Backers of legal pot eye November 2010 ballot

June 11, 2009 — With polls showing the legalization of marijuana gaining public support, and a state budget crisis fueling an ever-more-desperate search for revenue, backers of the first major statewide initiative to legalize marijuana for personal use – and allow counties to tax and regulate the drug –images-2 say they’re preparing to get the matter on the November 2010 ballot.

“We think the tides have turned,” said Richard Lee, the executive director of Oaksterdam University, a major medical marijuana dispensary and advocacy group in Oakland, and a founder of, sponsor of the initiative.

He said polls showing voters’ support for legalization and taxation of the drug, combined with the financial strains of a recession, mean that “this will be a landmark opportunity that will generate interest and funds nationwide.” If successful, Lee said, the initiative will be viewed as a watershed – “a first step in changing federal law.”

The initiative that Lee’s group is preparing to circulate calls for legalization of small amounts of marijuana for personal possession by adults 21 and older, and allows cities and counties the option of regulating sales and cultivation. The legal amount would be 1 ounce for personal possession, with cultivation allowed in a space no larger than 5 feet by 5 feet.

The move comes as other legislative efforts to legalize marijuana are beginning to gain traction, including a special July election in Oakland to create a category for cannabis taxes, and hearings this fall on a bill by state Assemblyman Tom Ammiano to decriminalize the substance.

With California counties and cities facing huge cuts in critical programs because of the state’s $24.3 billion budget deficit – supporters of efforts to legalize and tax marijuana have seized on a new and potentially potent financial argument to take a new look at the issue.
Billions for California

Lee’s group argues that legalization could generate billions of dollars in annual sales tax revenues for California, “so we can finally start funding what matters most: jobs, health care, education,” while putting dwindling law enforcement dollars to work on high-priority violent crime and anti-gang offensives., which also will have a political action committee arm to raise money, plans to submit the initiative to Attorney General Jerry Brown next month for the summary and title oversight required by law. Lee said the group plans to begin gathering signatures in August and fully expects to get the required 650,000 signatures by January to qualify for the November 2010 ballot.

Already, he said, the group has ambitious plans to hire paid signature gatherers, and to use Internet organizing and fundraising – lessons he said learned from the Obama presidential campaign – as well as its PAC to seize on what appears to be a recent shift in public opinion on legalization.

Even if the initiative is successful in California, marijuana would still be illegal under federal law, although backers hope a change here would lead to a change in federal law.

The move to go before voters underscores how the state’s budget crisis could help drive what political observers say is an increasingly sophisticated, Internet-savvy and business-oriented approach to the effort to legalize pot.

“It’s not the complete answer to the state budget crisis – but it’s a piece of the puzzle that could be put into place relatively easily,” said Bruce Mirken of the Marijuana Policy Project, which studies legalization issues. “That said, there’s an ongoing discussion about how to get that done as quickly as possible – and whether a ballot initiative is the way to go.”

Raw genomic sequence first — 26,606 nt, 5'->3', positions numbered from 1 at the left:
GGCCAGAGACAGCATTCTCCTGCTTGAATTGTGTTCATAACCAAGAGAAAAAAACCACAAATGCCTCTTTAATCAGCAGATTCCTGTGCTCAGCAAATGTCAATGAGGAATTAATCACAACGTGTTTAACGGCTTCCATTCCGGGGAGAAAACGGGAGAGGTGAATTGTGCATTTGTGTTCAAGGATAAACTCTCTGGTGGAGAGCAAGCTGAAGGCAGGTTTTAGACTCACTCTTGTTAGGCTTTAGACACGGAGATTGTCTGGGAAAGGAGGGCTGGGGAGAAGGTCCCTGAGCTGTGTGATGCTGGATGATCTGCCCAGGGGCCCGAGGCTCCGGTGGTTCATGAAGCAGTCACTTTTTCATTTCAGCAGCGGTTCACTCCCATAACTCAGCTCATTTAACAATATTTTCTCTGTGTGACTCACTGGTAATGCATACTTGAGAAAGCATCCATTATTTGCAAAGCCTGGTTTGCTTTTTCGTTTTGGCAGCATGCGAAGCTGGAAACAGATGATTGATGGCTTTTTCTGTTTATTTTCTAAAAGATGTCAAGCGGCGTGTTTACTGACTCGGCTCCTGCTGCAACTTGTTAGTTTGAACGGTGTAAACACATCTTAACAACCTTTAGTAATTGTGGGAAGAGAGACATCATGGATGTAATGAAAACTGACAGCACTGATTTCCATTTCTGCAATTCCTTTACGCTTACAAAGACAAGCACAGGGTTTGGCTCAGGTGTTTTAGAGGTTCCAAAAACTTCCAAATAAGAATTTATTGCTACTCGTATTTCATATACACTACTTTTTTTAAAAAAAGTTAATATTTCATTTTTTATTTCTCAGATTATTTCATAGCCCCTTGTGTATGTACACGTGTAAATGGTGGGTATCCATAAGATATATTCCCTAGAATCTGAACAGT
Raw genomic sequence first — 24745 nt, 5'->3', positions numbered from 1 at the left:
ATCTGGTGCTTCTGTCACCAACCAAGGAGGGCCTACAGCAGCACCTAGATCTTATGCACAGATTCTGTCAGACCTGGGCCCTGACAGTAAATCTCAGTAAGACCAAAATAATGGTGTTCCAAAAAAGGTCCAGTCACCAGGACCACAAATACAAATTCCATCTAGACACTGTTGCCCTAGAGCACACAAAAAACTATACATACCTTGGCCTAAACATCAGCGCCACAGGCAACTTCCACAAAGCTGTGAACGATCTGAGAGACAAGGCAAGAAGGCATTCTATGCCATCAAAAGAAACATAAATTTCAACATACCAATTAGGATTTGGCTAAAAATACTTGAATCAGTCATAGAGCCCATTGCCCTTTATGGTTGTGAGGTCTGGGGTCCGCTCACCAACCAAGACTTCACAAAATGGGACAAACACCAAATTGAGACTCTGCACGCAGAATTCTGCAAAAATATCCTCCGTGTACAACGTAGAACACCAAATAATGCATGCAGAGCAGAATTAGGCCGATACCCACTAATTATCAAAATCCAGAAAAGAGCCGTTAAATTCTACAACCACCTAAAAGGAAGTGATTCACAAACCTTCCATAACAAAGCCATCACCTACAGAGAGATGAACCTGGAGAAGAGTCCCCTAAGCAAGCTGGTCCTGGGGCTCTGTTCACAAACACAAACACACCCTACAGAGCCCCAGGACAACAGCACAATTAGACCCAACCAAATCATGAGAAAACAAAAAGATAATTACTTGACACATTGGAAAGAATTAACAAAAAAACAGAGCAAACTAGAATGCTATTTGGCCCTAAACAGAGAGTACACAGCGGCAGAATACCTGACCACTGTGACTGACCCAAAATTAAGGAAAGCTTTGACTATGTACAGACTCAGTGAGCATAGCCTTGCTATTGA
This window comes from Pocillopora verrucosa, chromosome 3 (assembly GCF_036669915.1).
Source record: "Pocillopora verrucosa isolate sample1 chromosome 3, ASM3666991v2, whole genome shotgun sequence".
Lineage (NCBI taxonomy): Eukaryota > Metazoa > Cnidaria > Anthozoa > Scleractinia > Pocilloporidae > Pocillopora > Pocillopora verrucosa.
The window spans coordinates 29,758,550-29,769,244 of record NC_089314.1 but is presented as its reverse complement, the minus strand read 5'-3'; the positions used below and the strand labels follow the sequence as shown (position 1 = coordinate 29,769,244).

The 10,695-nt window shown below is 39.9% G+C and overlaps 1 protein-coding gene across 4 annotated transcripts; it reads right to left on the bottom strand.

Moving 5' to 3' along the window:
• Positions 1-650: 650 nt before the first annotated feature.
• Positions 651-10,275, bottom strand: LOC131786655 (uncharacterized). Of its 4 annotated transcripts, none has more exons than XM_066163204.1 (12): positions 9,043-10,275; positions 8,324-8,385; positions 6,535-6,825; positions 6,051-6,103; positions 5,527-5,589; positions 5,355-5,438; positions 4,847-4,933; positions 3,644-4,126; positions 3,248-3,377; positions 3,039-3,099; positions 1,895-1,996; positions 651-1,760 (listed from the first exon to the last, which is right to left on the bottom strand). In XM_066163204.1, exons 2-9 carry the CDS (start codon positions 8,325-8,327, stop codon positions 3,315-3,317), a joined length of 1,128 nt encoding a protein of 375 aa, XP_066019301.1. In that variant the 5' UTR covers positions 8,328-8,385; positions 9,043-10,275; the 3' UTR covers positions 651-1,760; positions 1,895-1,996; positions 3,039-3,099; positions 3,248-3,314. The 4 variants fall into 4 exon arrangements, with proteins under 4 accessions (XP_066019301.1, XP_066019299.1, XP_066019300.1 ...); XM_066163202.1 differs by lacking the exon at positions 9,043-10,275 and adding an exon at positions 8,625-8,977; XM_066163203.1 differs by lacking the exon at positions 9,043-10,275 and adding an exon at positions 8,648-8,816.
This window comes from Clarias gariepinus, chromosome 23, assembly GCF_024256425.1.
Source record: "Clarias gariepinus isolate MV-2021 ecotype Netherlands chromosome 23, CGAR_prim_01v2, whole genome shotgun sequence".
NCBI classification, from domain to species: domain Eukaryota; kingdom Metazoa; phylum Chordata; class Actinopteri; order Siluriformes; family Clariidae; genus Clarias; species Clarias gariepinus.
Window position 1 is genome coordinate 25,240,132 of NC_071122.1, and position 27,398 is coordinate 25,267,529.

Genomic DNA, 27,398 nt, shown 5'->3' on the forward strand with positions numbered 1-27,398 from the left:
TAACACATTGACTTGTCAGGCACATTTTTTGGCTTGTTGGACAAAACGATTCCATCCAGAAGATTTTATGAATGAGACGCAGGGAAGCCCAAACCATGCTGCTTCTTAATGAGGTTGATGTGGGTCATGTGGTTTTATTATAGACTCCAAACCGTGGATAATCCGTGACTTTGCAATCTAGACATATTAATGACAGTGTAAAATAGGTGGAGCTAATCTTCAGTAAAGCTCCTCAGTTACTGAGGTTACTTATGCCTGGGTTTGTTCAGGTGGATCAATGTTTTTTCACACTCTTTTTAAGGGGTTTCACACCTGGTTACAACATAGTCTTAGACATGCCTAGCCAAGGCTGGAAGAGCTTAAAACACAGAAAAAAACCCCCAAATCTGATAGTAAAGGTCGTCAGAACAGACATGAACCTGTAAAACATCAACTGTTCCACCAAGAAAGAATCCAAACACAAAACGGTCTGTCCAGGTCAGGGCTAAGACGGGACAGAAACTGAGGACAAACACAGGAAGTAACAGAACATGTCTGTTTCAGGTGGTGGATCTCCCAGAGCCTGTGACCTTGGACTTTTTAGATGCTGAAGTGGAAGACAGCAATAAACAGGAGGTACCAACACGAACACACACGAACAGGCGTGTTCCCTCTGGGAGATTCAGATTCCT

Oakland ballot measure
Other marijuana-related legislation is making its way before state voters. Oakland voters will in weeks begin voting on a July special election mail-in ballot that includes Measure F, which would make their city the first in the nation to establish a new tax rate for “cannabis businesses.” If the measure is approved, Oakland medical marijuana businesses, which generate an estimated $20 million annually in sales – and are now charged at the general tax rate of $1.20 per $1,000 gross receipts – would see that rate raised to $18 per $1,000, a 15-fold increase.

The measure was supported enthusiastically by Lee and overseers of other city medical marijuana dispensaries as one that could contribute more than $400,000 a year to city coffers while also giving the medical marijuana businesses an increasingly mainstream profile in a major city.

Their efforts have won the support of Councilwoman Rebecca Kaplan, who sponsored Oakland’s Measure D, which mandates that arrests for personal possession of marijuana be given the lowest priority in law enforcement matters.

While an increasing number of public officials, including Gov. Arnold Schwarzenegger, have urged study of legalization, there remains deep opposition among groups such as Mothers Against Drunk Driving, which argues it would multiply problems related to substance use and come with heavy health concerns.

Opposition and progress
Even proponents of decriminalization warn that taking an initiative before state voters probably will face huge and expensive opposition.

Quintin Mecke, communications director for state Sen. Tom Ammiano, D-San Francisco, said the legislator’s bill, AB390, calling for decriminalization of marijuana and taxation and regulation of the drug, is expected to be up for hearings later this year. “The general consensus is that we’re making a lot of progress,” he said.

But a ballot initiative has the potential to be more polarizing, because it will “limit the ability to craft (a measure) through legislative process” and doesn’t allow for as much flexibility, he said.

By Carla Marinucci. Source.

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